Should you discipline other’s kids?

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This is a conundrum that often strikes parents when they’re in common areas like playgrounds or supervising things such as parties or play dates with kids around. The big question arises here is how to manage other children and control them from being notorious and ending up harming you or your child (as well as/ or other kids), without offending their parents. Of course it depends on the circumstances. Here are the most common situations you might face and this is how you can deal with them –

1. Bully Behaviour

Situation – Your 3 year old is playing with his crayons and some paper. A 4 year old asks to borrow some. Your child isn’t willing to share. But the older child forcibly takes it away from your child.
What’s tempting – To lash out at both kids, telling yours – “I’ve taught you to share” and telling the other child – “you’re older, you should know better.” But parents getting brusque with kids put the other child’s parents on the defensive side.
Try this instead – Address both kids simultaneously, pointing out that they need to share and that aggression is not okay. Do not pry anything out of any child’s hands. Instead, offer them the opportunity to will-fully share and play together.

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2. Bad Playmate

Situation – Your child’s playmate hogs all of the toys, or screen time or role play and refuses to allow choice to your own.
What’s tempting – To send the other child home and complain to her mom.
Try this instead – Re state the rules (“In our house, everyone takes turns and everyone cleans”. Say this cheerfully!). Possibly, offer a reward (“We can have cookies once you help clean up”). Discuss with the other parent about permission to give time outs and other disciplinary actions to be in the clear.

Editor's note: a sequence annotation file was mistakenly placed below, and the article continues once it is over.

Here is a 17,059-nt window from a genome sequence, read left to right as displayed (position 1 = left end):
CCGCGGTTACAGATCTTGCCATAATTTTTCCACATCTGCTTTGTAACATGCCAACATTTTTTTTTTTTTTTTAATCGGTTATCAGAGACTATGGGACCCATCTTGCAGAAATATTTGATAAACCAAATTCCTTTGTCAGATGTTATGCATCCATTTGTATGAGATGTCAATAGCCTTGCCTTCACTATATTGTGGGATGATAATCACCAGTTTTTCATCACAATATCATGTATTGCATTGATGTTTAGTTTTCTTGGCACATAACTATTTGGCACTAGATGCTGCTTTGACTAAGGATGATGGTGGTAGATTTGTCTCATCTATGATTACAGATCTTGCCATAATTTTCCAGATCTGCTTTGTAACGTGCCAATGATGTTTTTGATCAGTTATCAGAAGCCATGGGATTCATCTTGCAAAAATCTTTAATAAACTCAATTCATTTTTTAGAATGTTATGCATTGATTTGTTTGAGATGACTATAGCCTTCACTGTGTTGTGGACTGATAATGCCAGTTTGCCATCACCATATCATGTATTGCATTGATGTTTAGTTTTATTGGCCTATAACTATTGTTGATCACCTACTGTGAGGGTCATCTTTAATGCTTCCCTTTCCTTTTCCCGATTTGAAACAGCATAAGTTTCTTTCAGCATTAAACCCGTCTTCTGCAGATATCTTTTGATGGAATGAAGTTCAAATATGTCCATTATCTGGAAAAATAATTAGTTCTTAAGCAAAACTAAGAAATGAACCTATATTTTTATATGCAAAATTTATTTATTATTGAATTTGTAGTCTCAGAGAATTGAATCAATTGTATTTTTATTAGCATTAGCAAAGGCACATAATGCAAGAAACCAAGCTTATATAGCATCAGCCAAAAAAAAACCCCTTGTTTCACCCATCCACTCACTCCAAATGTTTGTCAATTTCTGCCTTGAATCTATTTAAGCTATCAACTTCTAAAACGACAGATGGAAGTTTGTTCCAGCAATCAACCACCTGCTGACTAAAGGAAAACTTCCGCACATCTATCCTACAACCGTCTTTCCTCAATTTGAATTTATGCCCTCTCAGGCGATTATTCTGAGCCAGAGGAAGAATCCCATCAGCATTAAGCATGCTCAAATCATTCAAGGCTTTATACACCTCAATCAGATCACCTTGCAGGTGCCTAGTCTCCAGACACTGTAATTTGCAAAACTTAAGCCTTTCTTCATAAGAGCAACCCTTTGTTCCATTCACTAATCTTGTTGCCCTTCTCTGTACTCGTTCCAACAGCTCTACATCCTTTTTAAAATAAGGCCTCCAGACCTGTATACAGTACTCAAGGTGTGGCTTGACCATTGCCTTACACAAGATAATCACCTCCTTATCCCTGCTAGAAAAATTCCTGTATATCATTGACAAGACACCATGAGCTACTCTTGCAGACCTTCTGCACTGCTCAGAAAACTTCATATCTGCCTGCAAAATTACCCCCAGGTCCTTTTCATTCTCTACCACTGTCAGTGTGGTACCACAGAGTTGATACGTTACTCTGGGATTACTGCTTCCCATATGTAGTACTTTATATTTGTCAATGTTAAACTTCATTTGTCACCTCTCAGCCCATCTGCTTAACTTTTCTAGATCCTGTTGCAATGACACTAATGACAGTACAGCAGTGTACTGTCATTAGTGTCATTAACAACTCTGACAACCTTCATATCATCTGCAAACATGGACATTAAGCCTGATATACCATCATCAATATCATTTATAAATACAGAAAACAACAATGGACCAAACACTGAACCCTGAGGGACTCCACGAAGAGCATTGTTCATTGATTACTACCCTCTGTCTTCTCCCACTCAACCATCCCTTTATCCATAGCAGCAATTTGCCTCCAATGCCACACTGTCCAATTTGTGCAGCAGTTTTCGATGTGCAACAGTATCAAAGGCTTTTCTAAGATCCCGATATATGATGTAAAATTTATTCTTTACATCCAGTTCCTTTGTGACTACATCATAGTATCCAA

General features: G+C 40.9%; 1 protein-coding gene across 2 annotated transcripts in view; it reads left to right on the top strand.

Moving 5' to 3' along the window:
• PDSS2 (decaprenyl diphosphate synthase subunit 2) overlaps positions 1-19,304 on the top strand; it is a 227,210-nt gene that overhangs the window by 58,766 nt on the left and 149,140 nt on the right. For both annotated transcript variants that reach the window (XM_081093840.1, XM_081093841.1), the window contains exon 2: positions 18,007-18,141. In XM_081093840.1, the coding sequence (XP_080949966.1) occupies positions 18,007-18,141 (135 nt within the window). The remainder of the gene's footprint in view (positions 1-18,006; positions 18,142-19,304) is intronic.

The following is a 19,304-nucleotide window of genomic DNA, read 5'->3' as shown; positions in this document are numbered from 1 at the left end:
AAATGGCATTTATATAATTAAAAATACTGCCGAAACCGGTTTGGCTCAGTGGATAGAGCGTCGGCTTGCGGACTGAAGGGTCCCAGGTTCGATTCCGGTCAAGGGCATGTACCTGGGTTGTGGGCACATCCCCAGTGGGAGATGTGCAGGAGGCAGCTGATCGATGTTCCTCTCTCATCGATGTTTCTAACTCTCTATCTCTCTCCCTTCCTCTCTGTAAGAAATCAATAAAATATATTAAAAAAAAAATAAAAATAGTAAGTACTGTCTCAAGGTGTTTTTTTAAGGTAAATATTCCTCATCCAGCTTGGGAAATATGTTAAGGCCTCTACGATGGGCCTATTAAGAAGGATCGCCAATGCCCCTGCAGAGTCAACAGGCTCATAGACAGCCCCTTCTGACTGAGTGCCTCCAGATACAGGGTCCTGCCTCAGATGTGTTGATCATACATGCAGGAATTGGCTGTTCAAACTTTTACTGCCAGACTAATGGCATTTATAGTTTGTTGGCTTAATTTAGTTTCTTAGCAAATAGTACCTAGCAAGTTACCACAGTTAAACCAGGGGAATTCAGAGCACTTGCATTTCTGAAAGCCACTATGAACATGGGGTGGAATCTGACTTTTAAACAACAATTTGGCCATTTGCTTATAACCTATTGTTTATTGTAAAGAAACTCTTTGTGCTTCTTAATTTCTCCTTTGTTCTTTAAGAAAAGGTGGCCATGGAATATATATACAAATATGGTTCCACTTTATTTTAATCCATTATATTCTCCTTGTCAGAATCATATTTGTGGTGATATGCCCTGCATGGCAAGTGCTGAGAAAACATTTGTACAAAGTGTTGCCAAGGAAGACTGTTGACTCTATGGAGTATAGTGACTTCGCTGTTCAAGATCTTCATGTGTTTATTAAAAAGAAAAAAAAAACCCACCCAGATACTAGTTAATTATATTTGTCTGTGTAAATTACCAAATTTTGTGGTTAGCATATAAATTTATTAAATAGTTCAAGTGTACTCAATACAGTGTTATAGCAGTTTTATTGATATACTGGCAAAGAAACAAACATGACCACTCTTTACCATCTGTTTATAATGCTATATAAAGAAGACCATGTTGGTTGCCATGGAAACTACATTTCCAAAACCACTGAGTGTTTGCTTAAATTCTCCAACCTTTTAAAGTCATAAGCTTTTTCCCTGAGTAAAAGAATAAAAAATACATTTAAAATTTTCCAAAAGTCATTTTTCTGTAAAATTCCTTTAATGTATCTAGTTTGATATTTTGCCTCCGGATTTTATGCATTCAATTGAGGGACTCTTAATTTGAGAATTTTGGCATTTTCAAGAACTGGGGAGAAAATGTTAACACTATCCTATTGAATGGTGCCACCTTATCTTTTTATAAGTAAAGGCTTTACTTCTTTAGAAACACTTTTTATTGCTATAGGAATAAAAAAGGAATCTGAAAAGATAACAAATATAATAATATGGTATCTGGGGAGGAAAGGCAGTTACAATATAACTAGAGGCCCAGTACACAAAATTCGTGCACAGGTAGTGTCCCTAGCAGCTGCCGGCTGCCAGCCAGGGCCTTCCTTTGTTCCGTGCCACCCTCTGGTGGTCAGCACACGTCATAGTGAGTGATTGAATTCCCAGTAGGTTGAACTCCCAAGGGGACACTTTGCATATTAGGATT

3. Hitting/ Biting/ Aggressive Behaviour
Situation – Your child comes home with a note from the teacher saying he was beaten or visible bite marks.
What’s tempting – Confront the parents.
Try this instead – Social behaviours are under development for most part of preschool and so, as agitating as it may be, it is normal for kids to hit one another or bite. You could intimate your child’s teacher to watch out for when he plays with “Rohan” for instance. With a repeat occurrence, feel free to have a friendly chat with “Rohan’s” parents.

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4. Foul language
Situation – Your 10 year old nephew teaches dirty words to your pre-schooler.
What’s tempting – Face off with the nephew and tell him he should know better.
Try this instead – Take a deep breath. Tell your nephew that it’s inappropriate to use such language in front of “Manasi”. Tell “Manasi” later that we do not use such language with other people.

When in doubt, use these guidelines to discipline other people’s kids –
1. Control your emotions, voice and hands. Spanking or yelling is not okay. Remember to tread with caution.
2. Pre-discuss what’s okay and what’s not with the parents before a play date. This way, you know when you might overstep the boundaries laid out for you.
3. Set the expectations right. For instance, state at the beginning that we all help clean here, etc. so, the other child knows what is required of him.
4. Let the small stuff slide. We have learnt to say “Thank you” well in to teenage and some things come gradually to us and not immediately. If kids forget to knock or say “Thanks”, do not make it a big deal.
5. Don’t embarrass them. Talk to the child in private rather than creating a scene in front of others.
6. Address the positive (for your child). If your child helps clean when the other doesn’t, praise her later for her help.

via Parents.com

Image source: Google images

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